Help me price my art.
May 16, 2013 5:11 PM   Subscribe

I've always wanted to be able to paint so over the last year I've taken a couple of oil painting courses. It seems now that I can paint well enough that people are asking about buying my work and one person wants to try to get me into galleries he knows. Wow! That's where I get stuck. How on earth do I come up with a price? Do I ask them to make me an offer? Are there resources for this kind of thing? Has anyone on here done this? What did you charge?
posted by merocet to Media & Arts (8 answers total) 9 users marked this as a favorite
Best answer: that's what the gallery is shouldn't be setting your own prices, it's impossible to be will either go too low and starve, or too high, sell nothing, and starve. That being said, you have to discuss it with them as well to make sure you're on the same page.
posted by sexyrobot at 5:31 PM on May 16, 2013 [2 favorites]

I agree with sexyrobot- a good gallery owner will know your market value.
posted by myselfasme at 5:34 PM on May 16, 2013

You might want to use etsy as a resource; find paintings in a similar vein to your own and see what the market looks like. You can even look at what sells well by looking through the sold work.

When I was selling my art, I sold to individuals at about 75% of what the gallery was pricing them, which was a win for both me and the buyer.
posted by Nickel Pickle at 5:44 PM on May 16, 2013 [1 favorite]

Best answer: The wetcanvas forums have many of these questions asked and answered and offer a lot of good advice. Do a search around there.

Also seconding what Nickel Pickle says about using etsy to gauge prices. Remember to also search within your locale because the market for art can vary hugely depending on where you live.

I disagree with underselling your gallery. If they find out they will be undoubtedly pissed and may refuse to show any more of your work in the future.
posted by tenaciousmoon at 5:56 PM on May 16, 2013 [4 favorites]

Protip-don't be afraid to price it where it needs to be as underpriced art is a bit harder to sell. Srsly.
posted by St. Alia of the Bunnies at 6:25 PM on May 16, 2013 [2 favorites]

Best answer: Hi, I gradu-amated from Art School (tm)

Be wary of people that put the yummy carrot of, "art gallery" in your way. Think of it this way, some person wants to do you a favor of putting your work up for consignment, and get roughly a 50% cut? Wowee, thanks for the favor. What *else* do you get out of it? What sort of contacts does this person how? Clients that have money simply flowing from their pocket books? Friendly galleries in other cities? Good drugs? Sexy models to hang out with, what?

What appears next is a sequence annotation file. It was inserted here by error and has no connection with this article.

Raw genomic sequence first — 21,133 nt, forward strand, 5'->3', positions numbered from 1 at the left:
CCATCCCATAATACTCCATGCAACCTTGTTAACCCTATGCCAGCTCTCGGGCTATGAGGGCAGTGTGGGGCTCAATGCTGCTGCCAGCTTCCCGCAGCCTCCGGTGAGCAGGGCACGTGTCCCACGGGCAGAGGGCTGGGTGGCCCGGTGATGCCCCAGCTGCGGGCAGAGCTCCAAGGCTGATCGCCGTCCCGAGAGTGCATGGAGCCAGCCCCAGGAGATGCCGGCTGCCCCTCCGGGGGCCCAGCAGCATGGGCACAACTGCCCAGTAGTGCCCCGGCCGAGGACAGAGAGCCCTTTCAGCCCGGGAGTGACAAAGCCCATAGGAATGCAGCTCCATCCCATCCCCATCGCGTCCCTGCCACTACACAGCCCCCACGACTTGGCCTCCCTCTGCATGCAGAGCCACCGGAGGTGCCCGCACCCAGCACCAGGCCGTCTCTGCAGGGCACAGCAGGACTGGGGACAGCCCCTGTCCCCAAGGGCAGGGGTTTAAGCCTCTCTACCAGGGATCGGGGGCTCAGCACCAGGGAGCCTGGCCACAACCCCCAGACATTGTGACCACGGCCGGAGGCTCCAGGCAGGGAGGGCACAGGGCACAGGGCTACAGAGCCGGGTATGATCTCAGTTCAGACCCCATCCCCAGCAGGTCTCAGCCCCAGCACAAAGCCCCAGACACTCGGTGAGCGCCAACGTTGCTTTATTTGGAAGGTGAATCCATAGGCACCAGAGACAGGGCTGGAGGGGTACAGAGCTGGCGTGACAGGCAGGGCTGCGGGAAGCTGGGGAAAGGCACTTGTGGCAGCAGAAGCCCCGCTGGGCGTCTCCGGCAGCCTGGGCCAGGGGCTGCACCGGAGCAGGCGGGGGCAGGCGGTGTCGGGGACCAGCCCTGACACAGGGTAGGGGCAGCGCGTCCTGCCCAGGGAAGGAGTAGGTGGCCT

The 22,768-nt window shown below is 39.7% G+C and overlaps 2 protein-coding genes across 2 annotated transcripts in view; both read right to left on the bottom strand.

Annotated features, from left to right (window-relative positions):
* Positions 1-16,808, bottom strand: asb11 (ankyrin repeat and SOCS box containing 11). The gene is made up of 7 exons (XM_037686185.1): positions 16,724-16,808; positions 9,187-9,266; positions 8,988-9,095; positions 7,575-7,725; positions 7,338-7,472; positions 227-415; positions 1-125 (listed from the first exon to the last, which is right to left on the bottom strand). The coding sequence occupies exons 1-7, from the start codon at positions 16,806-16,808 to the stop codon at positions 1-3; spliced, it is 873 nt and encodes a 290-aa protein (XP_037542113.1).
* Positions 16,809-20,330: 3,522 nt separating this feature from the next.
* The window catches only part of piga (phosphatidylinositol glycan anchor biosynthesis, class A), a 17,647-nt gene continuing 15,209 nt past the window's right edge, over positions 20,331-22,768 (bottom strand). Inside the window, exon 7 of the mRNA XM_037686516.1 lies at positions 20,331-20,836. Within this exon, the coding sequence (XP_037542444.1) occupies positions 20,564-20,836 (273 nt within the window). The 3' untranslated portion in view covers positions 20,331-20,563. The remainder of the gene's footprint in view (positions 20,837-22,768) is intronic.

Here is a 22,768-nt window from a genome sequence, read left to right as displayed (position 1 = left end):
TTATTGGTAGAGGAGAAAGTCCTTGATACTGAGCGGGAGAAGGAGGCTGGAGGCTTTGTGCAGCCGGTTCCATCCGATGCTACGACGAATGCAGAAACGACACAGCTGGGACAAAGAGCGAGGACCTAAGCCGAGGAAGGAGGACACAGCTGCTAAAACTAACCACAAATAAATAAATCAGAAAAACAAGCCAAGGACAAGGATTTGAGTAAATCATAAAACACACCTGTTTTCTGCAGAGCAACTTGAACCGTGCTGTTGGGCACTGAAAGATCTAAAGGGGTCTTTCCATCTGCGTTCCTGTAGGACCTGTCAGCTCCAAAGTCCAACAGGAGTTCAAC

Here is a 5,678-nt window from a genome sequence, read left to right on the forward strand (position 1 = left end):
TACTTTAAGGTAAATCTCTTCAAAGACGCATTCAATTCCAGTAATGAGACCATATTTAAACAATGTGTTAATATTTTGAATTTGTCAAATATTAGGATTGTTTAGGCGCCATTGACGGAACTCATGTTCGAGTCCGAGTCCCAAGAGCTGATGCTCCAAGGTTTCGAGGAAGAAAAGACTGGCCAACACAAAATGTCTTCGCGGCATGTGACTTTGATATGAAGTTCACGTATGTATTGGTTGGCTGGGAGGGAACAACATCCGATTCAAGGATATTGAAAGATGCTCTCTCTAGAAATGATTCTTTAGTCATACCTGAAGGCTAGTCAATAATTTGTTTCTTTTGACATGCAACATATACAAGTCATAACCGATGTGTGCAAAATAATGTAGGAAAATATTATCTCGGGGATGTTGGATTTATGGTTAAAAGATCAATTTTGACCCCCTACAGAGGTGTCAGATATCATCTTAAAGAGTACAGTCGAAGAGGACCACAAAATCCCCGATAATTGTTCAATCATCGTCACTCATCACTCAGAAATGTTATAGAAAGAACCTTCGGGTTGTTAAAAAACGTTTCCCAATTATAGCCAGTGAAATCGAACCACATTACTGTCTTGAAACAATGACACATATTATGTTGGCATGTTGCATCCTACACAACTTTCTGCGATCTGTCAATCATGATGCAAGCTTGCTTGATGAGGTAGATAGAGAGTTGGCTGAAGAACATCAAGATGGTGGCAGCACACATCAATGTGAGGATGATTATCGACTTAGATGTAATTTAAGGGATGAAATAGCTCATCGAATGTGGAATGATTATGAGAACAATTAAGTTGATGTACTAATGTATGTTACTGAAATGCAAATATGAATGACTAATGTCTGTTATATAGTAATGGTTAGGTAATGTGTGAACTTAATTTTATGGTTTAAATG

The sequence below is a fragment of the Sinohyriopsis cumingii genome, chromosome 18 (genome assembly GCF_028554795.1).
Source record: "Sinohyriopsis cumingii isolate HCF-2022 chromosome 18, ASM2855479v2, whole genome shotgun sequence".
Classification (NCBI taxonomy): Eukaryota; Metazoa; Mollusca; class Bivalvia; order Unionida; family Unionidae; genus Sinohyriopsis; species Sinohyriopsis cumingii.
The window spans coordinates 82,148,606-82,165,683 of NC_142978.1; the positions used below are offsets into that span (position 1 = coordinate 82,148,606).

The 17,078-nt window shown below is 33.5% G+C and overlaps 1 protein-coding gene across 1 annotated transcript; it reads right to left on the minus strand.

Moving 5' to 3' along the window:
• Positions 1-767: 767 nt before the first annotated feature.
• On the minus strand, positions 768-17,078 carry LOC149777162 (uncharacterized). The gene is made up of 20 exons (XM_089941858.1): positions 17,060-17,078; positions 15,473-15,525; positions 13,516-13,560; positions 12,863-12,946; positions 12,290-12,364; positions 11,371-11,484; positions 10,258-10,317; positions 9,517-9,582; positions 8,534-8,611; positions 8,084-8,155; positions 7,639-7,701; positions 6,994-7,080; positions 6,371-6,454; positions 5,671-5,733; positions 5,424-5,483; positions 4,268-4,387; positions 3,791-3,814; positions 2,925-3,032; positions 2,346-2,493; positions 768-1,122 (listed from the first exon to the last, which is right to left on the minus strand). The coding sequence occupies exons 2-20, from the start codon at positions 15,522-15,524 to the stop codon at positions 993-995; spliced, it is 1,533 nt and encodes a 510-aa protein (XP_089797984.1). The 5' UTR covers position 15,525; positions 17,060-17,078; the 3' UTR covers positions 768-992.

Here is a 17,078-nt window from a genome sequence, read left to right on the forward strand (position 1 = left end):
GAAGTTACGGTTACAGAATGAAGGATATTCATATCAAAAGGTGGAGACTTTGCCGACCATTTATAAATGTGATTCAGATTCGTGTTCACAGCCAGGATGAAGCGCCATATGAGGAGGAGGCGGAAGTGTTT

Pricing art is very simple. Set (whatever hourly wage you want TIMES amount you worked for) PLUS (whatever it cost you to make the painting) - art supplies, rent, gas money to buy supplies. Bump that up, if you're figuring in things like taxes.

So a painting that took $100 of supplies, and cost you 10 hours to paint and you want $10/hour is now a $200 painting. Add taxes? Add 30% (lovely to be self-employed, eh?) Selling at a gallery? double your price. You're going to have a hard time living on $10/hour, so the price of your painting is most likely going to be higher. Start making sales, and start investing in your own self to make more sales, and your prices will have to go higher still, to pay for all that marketing. etc, etc, etc.

Now, say you have a gallery show, you make 10 paintings, and you've priced them at $1,000 dollars each, using the formula I put up there. You sell ONE painting, and the gallery well, the gallery doesn't want you anymore, because you sell 1/10 of what you produce in say, a year. You know have $9,000 of dead stock and you made $0 in total - you actually lost a lot of money. A lot. Of money. Tax writeoff? Whatcha gonna write off? That's right, your supplies (and gas, rent, things like that). If you're lucky, as there's limits.

Welcome to the art world! Hope the drugs and the models were worth it.
posted by alex_skazat at 6:25 PM on May 16, 2013 [10 favorites]

Best answer: There are good galleries and then there are the other galleries. Good galleries work for you, and work to sell your pieces. They work for their 40-50% commission. Good gallerists create enthusiasm & desirability for your work, offer shows (music, food, bevs =$), invite clients to see your fresh work, do the PR, discuss your work with consultants and other buyers, etc etc. They're totally worth it if you're in it for the long haul and you are serious about the quality of your work. However it's not easy to find good galleries who will take a chance on hobby artists who lack consistent sales histories.

And might I suggest you read the articles written over at Alan knows his stuff.

Oh I make art, I'm no gallerist.
posted by artdrectr at 11:22 PM on May 16, 2013 [2 favorites]

I'm going to disagree with using etsy as a pricing guide. Most people on etsy consistently underprice. There are a lot of people on etsy who are so thrilled that someone would buy their "art" that they don't care if they make money, and they frequently sell things for less than the cost of the supplies to make it. (This has been the subject of many heated arguments in the etsy forums.)
St. Alia of the Bunnies, alex_skazat, and artdrectr have good advice above.
posted by MexicanYenta at 2:30 AM on May 17, 2013 [1 favorite]

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